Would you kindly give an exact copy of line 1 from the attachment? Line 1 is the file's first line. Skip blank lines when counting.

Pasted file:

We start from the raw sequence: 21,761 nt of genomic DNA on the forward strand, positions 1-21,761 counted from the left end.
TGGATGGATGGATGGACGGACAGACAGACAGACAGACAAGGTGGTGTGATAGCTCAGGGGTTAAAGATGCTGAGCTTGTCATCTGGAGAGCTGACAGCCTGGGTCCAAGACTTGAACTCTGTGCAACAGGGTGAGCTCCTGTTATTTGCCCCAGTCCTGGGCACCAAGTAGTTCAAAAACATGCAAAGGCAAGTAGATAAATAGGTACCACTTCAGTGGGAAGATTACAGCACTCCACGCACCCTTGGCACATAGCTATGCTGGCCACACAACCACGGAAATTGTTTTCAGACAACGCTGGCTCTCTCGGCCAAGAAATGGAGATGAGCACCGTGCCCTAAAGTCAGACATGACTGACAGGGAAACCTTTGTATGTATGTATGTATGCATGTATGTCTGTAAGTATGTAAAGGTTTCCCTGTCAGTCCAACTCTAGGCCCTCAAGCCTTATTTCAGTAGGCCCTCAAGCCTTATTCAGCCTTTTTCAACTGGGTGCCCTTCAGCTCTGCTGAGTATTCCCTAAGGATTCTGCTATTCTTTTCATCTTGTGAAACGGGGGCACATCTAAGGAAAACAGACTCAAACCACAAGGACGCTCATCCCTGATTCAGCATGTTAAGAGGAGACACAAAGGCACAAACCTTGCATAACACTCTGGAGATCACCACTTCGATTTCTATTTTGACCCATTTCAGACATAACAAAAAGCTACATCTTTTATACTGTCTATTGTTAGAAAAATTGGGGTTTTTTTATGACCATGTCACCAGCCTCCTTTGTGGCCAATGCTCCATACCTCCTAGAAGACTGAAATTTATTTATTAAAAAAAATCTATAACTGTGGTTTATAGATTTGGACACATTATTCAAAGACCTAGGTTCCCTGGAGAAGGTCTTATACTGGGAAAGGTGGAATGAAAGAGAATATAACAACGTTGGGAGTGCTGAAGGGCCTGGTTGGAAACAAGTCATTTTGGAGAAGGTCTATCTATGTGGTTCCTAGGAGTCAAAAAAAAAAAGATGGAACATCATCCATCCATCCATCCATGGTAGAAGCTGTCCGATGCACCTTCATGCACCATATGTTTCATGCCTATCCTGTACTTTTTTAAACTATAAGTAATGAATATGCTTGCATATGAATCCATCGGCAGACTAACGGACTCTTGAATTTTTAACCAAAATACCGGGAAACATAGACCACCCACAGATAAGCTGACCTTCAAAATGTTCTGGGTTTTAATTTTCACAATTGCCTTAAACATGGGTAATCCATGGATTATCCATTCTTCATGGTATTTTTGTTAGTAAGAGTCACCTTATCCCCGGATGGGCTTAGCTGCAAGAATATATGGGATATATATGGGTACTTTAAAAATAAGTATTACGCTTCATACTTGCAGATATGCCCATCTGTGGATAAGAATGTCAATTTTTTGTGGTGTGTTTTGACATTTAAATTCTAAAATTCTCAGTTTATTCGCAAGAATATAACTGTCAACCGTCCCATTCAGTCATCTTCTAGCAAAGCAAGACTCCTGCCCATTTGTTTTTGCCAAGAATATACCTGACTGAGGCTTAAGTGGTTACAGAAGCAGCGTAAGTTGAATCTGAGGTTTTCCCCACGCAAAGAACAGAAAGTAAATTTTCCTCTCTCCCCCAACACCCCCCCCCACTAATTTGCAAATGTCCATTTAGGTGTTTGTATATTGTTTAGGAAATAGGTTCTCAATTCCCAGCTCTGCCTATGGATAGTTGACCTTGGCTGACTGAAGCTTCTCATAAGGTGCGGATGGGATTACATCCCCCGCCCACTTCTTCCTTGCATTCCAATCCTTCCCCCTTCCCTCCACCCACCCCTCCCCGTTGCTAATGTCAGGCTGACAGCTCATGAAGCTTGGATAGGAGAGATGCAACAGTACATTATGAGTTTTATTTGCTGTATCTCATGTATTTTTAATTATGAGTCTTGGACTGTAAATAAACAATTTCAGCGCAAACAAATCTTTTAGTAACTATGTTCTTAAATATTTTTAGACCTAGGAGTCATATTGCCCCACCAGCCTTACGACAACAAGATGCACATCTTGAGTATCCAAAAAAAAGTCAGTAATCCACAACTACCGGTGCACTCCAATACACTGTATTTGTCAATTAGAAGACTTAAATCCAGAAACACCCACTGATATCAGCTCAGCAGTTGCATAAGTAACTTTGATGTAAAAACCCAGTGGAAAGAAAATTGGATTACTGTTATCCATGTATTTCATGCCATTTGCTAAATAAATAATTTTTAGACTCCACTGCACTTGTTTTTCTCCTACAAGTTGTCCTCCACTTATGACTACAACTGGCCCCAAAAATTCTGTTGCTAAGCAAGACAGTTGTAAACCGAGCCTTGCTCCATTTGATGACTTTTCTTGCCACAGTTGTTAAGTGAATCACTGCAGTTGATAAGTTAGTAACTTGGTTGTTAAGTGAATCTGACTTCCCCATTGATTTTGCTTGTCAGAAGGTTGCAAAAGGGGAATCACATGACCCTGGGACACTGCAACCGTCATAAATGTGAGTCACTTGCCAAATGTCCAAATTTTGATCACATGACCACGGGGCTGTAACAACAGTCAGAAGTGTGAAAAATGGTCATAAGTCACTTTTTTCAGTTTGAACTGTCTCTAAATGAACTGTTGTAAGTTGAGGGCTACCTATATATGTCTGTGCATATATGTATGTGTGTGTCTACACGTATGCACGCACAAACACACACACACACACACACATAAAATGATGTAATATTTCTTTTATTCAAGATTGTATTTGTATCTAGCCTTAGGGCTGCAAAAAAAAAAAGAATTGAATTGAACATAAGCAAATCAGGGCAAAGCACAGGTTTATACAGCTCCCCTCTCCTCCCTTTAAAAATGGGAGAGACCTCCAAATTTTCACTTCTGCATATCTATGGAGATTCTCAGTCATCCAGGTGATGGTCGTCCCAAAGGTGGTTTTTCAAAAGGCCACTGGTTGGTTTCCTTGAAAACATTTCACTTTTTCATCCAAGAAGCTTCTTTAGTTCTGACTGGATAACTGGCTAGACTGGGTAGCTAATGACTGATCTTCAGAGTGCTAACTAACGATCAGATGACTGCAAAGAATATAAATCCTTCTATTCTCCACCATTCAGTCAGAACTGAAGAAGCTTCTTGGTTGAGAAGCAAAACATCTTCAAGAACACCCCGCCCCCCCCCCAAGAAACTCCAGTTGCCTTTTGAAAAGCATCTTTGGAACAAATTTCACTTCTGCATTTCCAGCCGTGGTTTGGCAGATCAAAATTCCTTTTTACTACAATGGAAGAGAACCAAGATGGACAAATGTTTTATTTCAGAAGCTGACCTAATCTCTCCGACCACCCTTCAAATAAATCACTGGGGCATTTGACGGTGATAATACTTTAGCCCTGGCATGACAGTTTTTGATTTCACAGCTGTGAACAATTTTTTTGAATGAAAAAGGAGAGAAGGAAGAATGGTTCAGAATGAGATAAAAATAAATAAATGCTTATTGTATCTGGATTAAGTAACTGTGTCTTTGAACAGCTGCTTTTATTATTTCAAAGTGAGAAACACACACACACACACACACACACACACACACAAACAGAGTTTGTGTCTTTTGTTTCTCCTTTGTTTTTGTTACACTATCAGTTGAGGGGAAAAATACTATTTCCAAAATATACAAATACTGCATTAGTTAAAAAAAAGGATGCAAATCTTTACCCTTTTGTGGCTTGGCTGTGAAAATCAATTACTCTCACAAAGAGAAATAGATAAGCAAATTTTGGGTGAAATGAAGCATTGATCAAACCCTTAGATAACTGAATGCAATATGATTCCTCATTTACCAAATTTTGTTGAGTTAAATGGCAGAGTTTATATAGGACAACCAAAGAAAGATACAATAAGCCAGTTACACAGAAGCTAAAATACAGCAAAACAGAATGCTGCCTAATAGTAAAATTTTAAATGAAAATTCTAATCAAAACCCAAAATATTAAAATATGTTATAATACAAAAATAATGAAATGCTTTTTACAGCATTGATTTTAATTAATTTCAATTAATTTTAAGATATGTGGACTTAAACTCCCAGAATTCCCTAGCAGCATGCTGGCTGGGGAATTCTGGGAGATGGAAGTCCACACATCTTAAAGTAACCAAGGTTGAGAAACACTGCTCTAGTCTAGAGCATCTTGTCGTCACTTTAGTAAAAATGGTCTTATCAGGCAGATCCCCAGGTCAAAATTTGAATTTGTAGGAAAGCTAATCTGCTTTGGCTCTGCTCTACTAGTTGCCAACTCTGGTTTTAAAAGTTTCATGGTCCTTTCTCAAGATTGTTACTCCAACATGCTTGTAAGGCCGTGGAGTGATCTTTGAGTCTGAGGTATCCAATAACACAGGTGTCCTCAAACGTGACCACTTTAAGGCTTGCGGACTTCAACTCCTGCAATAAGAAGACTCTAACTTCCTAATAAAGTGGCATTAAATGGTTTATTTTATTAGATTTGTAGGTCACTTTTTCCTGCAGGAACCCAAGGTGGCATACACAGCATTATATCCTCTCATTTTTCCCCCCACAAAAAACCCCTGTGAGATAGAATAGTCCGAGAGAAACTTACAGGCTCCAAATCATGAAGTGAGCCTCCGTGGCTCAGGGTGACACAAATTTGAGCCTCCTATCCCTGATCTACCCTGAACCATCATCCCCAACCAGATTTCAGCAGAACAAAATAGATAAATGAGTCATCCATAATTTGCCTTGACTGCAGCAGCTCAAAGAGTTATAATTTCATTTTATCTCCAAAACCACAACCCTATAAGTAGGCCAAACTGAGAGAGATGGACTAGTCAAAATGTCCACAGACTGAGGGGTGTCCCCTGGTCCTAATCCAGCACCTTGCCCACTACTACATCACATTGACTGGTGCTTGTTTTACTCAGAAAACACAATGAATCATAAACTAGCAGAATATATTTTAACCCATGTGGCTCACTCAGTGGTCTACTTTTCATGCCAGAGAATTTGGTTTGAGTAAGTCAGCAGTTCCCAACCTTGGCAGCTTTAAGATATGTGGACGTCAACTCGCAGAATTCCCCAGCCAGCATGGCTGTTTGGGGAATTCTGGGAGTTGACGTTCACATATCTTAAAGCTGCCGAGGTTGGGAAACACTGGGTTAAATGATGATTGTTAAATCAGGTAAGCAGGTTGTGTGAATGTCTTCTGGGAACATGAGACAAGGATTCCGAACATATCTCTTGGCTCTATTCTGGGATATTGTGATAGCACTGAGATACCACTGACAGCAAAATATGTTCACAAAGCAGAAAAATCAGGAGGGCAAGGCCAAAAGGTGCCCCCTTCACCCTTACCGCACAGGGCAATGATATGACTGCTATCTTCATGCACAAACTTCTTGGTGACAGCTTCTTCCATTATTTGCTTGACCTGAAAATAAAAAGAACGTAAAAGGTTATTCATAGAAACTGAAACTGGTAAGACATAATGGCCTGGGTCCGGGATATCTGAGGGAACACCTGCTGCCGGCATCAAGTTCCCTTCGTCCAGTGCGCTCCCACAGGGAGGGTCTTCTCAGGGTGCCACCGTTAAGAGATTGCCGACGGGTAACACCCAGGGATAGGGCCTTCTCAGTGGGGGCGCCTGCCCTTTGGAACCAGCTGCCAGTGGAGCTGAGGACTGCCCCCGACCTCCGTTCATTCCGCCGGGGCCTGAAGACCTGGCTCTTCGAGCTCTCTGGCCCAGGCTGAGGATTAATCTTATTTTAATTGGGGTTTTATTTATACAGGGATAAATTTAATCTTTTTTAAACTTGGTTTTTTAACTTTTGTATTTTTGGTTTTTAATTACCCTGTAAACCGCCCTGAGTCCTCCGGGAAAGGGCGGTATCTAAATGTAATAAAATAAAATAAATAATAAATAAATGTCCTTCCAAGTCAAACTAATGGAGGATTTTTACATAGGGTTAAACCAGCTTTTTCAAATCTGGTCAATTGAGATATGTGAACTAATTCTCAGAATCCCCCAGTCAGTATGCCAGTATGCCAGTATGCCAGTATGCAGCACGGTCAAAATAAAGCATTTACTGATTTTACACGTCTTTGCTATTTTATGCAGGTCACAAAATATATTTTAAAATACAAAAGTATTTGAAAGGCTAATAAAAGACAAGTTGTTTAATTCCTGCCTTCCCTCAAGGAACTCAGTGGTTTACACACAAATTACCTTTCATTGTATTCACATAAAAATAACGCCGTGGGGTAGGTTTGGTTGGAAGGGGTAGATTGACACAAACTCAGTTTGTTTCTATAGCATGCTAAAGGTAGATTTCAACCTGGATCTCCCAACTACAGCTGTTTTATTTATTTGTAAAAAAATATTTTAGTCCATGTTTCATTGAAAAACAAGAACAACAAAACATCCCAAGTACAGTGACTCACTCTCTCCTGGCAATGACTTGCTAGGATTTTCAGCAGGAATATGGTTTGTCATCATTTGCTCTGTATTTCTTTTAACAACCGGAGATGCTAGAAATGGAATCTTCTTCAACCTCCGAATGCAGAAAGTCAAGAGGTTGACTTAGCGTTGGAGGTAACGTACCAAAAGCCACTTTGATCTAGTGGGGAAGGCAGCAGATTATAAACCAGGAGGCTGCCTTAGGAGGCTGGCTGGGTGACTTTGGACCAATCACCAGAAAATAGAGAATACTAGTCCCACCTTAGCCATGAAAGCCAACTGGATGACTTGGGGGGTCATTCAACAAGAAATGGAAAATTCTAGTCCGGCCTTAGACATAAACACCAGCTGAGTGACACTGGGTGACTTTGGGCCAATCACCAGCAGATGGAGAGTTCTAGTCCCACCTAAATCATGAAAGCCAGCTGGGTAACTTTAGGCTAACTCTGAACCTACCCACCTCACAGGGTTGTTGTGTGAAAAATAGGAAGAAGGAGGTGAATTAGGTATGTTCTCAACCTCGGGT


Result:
We start from the raw sequence: 21,761 nt of genomic DNA on the forward strand, positions 1-21,761 counted from the left end.